Tracking Tech History

A look at the evolution of three critical innovations

8 June 2009
tech Clockwise from top: Geographic map of the ARPANET; Fairchild Semiconductor’s first commercial planar transistor; Motorola’s Razr cellphone on top of the company’s first cellphone, a DynaTAC 8000X.

IEEE’s 125th anniversary is intended not only to honor engineering’s past but also to celebrate its future. Here we look at three technologies IEEE members have been involved with that have had a glorious past and still promise a shining future: the telephone, the integrated circuit, and the Internet.

Who doesn’t like mobile phones? But from 1946—when mobile telephone service (MTS) was introduced—until the mid-1980s—when cellular phones went into wide commercial use—only the wealthy could afford them. The MTS system was not sophisticated, having only a dozen two-way channels. And because it could not reuse frequencies within a metro­politan area, it served relatively few. The system covered its area from a single high-power base station, with each call taking up an entire channel.

Today, thanks to the cellular concept with its multiple low-power base stations and much broader frequency allocation, nearly everyone has a cellphone. Some developing countries might even skip installing landlines altogether and move right to cellphones.

As cellphones became more popular, they gained features not traditionally associated with telephony. In fact, making a phone call seems almost a side issue today when you consider the number of functions provided by so-called smartphones. Basically, the tiny tykes are computers built on an open-source operating system. Their many applications come from the phone manufacturer, the network operator, and third-party software developers. Applications include e-mail, Web browsing, and the ability to take, display, and transmit photos. Users can play games, listen to music, watch videos, and read documents. Some phones include a GPS receiver—which is leading to a variety of location-based services, from simply finding an address to locating a movie theater or restaurant. Certainly, Alexander Graham Bell, the 1891–1892 president of the American Institute of Electrical Engineers, wouldn’t know what to do first. Who can tell what else the future will bring?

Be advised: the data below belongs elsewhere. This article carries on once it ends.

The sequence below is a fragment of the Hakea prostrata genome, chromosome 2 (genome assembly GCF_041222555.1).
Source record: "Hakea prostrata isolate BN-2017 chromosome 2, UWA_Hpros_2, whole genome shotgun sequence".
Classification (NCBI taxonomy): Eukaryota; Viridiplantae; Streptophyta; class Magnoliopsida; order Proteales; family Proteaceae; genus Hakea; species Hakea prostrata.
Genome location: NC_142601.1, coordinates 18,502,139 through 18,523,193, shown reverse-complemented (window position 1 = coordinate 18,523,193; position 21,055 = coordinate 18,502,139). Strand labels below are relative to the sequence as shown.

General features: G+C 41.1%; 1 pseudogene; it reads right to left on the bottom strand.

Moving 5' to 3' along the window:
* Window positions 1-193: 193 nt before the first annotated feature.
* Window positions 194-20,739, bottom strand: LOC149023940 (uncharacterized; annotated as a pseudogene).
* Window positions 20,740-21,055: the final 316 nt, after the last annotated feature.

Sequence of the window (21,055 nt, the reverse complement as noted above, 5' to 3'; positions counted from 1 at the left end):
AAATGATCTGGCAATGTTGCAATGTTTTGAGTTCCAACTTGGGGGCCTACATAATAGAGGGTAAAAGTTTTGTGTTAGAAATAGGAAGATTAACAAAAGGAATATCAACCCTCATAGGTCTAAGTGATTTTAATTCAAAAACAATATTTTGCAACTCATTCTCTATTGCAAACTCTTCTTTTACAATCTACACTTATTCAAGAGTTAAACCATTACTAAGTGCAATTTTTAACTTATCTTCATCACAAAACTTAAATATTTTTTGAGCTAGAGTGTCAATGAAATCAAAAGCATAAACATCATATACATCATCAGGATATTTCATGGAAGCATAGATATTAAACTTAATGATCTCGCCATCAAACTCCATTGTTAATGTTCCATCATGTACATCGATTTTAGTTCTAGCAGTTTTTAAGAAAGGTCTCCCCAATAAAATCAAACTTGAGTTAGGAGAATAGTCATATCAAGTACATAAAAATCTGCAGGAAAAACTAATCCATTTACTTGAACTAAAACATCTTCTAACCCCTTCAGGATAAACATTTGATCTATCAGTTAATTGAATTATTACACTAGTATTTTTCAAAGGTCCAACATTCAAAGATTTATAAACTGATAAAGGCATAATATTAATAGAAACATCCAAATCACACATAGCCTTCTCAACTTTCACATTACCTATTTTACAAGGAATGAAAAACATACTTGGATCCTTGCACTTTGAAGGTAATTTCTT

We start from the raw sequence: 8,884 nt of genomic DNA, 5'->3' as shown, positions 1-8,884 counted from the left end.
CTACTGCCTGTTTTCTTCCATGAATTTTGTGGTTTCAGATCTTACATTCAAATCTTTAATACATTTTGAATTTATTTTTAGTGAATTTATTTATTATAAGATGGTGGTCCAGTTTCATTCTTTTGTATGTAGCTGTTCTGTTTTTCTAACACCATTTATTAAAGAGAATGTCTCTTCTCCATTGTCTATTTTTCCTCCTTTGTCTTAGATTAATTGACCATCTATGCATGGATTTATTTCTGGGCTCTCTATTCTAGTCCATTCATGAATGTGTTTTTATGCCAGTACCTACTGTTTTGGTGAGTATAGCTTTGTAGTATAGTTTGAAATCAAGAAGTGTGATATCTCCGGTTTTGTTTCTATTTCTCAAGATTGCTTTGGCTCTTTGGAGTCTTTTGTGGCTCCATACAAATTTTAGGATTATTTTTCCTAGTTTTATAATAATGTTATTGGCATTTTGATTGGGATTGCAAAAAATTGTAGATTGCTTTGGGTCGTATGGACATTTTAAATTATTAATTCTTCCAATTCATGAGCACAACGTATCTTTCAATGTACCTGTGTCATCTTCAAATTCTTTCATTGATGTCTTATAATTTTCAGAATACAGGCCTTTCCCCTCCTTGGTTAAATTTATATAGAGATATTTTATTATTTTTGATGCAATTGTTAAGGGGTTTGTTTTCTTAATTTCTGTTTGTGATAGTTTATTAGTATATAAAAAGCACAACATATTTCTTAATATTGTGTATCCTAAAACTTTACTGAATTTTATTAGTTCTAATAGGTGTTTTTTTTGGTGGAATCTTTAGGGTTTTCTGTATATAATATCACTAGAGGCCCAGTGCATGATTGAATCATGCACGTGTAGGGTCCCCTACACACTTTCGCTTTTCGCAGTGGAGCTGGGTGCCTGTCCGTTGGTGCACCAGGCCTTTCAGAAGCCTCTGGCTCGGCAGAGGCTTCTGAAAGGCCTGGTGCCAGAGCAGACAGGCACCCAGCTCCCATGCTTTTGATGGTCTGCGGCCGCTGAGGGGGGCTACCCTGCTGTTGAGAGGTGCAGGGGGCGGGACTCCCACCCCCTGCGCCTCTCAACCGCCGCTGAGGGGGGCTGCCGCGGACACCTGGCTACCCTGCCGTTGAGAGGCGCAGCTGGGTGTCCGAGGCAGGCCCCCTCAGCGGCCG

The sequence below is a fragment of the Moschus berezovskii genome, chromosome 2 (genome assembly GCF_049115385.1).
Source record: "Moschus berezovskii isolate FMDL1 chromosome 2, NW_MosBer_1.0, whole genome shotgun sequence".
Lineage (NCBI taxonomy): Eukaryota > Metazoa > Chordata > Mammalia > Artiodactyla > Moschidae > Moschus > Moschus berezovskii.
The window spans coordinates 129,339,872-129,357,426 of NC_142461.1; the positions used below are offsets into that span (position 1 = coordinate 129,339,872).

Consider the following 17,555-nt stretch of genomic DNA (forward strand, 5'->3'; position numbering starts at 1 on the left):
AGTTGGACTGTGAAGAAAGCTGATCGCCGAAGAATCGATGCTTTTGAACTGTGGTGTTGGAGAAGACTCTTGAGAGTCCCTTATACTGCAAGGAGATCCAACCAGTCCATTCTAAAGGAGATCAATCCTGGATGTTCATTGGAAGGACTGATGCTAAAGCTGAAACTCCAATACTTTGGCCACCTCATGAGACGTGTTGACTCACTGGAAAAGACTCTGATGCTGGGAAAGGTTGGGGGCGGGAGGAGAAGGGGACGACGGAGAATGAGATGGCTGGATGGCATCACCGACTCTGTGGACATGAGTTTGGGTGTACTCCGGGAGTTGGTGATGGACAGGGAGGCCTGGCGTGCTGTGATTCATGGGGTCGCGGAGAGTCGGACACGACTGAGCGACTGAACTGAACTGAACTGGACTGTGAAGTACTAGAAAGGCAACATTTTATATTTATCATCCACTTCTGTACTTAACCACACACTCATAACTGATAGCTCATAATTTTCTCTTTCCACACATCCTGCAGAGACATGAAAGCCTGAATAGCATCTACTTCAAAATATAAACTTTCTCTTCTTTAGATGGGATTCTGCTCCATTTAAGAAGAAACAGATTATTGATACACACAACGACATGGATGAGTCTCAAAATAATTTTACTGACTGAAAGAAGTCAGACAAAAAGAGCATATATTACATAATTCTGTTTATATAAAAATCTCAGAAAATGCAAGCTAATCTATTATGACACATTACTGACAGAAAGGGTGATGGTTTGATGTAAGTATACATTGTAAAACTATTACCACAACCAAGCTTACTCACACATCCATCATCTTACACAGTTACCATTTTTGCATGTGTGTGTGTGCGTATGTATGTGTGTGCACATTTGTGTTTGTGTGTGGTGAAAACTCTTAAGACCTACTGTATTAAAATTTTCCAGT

p-n junctions with a protective layer of silicon dioxide to guard against contamination, a source in some transistors of amplification instability. The immediate result was better transistors.

But that flat oxide layer also turned out to be an excellent substrate for depositing metal traces for interconnecting other components fabricated on the same piece of silicon. Thus the modern IC was born. In the early days, a typical IC, cut from a 50-millimeter-diameter silicon wafer, held a few dozen transistors. Today’s ICs, fabricated on 300-mm wafers, can hold more than a billion.

The history of IC development is a series of victories over problems that arose as transistors kept shrinking. The number of transistors per chip has grown exponentially, doubling about every 18 months, following Moore’s Law. Many times since Gordon Moore, an IEEE Life Fellow, first described the phenomenon in 1965, problems threatened to end the law’s predictive sway. Most recently, two related issues were a threat: Chips had to dissipate too much power and signal transmission delays were too long. But chip ­designers solved those problems, and the validity of Moore’s Law is poised to extend into the future.­